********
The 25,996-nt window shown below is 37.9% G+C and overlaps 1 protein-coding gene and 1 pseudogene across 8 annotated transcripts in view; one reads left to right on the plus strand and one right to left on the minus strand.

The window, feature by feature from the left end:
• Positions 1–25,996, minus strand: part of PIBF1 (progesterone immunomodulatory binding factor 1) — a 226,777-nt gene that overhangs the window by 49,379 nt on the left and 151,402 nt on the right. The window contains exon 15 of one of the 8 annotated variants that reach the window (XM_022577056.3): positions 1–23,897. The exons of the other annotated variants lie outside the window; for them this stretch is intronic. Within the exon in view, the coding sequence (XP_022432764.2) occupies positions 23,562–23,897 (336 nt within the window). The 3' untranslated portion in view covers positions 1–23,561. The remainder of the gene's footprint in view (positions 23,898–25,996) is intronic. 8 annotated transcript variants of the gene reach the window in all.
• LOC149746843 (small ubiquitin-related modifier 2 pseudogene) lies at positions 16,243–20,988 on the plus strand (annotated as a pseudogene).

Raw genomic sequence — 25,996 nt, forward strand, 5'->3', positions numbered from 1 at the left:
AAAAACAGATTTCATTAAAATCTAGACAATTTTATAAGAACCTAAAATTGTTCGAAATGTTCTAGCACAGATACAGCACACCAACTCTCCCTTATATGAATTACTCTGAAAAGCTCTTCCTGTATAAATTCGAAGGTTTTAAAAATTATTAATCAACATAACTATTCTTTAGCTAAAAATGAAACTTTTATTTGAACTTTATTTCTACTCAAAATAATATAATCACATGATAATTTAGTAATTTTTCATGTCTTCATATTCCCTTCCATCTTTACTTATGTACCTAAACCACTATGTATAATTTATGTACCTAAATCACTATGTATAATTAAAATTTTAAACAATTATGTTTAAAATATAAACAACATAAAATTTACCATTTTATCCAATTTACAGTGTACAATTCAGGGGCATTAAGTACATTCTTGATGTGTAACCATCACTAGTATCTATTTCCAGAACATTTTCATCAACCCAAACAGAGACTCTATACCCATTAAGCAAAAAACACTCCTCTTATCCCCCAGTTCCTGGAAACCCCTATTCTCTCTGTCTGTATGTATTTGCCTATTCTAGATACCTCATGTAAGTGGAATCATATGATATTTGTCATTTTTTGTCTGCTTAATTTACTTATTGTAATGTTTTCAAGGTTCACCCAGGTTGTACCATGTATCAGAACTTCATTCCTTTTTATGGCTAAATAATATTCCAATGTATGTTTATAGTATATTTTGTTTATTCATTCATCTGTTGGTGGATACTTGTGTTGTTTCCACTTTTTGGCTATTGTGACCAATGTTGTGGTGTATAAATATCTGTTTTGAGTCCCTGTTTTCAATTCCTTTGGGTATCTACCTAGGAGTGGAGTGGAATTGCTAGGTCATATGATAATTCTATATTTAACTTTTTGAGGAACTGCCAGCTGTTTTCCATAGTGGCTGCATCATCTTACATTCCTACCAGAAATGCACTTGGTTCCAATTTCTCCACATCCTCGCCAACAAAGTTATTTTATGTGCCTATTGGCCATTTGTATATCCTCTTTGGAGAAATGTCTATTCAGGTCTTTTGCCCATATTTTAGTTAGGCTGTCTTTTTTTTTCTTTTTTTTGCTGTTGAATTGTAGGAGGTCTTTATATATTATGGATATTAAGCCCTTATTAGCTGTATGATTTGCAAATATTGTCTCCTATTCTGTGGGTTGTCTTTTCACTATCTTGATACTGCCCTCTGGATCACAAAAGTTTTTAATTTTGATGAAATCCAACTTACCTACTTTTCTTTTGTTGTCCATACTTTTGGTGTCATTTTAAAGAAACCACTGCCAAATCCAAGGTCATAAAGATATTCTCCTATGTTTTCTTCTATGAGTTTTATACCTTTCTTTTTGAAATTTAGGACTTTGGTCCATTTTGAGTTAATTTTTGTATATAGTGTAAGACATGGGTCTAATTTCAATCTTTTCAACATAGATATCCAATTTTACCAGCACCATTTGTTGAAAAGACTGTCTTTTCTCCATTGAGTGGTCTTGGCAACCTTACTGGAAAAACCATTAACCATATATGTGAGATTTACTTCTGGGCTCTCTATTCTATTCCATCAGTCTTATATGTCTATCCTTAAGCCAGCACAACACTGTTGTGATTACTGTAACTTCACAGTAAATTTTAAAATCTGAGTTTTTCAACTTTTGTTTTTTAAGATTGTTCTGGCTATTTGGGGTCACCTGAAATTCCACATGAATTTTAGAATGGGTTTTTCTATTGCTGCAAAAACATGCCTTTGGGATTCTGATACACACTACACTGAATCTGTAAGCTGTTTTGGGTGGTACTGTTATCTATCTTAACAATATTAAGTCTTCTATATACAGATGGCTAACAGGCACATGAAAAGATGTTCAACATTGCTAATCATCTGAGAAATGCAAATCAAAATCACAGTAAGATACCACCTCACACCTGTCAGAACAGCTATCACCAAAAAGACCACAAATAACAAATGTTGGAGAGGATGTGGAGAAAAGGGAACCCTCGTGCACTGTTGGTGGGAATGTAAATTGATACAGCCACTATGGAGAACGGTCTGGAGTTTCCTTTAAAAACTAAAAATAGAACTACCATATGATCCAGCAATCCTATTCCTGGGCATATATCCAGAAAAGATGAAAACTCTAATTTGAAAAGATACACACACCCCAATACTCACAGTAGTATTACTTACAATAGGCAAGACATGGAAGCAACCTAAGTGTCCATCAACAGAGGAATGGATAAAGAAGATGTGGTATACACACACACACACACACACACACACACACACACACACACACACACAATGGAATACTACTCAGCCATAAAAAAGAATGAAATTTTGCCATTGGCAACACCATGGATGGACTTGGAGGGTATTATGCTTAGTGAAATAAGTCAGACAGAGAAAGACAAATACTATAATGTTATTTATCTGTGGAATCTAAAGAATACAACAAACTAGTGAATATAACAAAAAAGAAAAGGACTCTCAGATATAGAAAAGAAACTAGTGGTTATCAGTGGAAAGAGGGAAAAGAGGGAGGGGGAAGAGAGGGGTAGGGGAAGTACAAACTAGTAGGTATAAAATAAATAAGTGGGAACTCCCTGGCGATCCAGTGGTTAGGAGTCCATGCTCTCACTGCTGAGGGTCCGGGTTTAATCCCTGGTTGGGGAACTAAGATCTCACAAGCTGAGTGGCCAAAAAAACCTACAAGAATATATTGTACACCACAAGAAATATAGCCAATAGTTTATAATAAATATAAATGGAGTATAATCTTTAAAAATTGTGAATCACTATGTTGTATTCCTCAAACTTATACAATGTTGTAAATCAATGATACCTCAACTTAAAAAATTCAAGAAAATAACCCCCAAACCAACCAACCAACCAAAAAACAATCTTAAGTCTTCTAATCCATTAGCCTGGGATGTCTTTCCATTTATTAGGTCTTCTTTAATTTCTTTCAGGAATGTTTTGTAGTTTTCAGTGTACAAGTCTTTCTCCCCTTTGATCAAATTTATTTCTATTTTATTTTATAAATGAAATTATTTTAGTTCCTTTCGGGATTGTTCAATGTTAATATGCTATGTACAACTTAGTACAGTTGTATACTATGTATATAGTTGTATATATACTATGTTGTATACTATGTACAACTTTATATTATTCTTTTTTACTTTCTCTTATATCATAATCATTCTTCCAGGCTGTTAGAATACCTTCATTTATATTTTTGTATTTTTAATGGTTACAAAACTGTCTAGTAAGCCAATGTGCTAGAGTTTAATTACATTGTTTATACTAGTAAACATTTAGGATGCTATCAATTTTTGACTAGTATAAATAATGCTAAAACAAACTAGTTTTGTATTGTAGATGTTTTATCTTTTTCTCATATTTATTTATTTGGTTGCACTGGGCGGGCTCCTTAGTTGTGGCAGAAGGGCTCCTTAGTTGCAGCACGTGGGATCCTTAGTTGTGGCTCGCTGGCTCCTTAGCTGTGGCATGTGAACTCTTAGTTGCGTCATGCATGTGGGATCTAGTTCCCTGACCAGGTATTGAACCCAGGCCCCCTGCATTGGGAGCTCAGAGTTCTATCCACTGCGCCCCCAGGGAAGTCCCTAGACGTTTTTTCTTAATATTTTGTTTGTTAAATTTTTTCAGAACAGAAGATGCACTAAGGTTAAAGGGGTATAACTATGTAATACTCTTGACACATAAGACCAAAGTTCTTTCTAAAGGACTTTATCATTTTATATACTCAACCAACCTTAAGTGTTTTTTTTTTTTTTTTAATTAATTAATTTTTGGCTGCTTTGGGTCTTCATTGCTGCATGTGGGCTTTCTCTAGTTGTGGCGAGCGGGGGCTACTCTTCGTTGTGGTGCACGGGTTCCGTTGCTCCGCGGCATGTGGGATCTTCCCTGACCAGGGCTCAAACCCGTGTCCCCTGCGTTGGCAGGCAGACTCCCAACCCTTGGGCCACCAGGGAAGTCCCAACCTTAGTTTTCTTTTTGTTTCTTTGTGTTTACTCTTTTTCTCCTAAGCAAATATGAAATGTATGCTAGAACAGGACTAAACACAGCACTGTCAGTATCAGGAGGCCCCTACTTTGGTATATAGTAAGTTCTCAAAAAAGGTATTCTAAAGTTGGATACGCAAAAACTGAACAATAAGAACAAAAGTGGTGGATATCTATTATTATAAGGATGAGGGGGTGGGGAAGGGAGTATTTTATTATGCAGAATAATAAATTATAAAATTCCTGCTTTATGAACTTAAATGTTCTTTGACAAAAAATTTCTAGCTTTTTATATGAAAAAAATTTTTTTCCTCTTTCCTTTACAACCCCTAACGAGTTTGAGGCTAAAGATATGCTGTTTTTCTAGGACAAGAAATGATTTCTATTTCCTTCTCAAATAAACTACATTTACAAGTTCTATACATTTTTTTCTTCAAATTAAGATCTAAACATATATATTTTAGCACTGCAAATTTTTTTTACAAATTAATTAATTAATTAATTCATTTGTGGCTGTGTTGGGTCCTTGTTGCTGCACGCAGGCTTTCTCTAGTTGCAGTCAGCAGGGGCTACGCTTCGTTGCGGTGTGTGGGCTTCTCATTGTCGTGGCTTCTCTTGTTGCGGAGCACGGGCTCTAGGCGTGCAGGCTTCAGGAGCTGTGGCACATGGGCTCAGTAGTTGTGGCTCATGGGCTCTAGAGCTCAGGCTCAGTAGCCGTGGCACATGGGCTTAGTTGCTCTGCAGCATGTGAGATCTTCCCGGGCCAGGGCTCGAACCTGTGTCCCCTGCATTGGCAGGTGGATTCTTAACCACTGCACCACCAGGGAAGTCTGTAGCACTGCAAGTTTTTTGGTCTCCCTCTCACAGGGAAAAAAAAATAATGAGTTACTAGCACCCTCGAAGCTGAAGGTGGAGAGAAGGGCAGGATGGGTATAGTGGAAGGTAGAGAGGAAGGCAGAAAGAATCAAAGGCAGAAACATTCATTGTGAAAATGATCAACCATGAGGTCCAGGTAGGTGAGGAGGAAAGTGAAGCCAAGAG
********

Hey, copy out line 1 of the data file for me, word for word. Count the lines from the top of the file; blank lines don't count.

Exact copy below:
The 25,996-nt window shown below is 37.9% G+C and overlaps 1 protein-coding gene and 1 pseudogene across 8 annotated transcripts in view; one reads left to right on the plus strand and one right to left on the minus strand.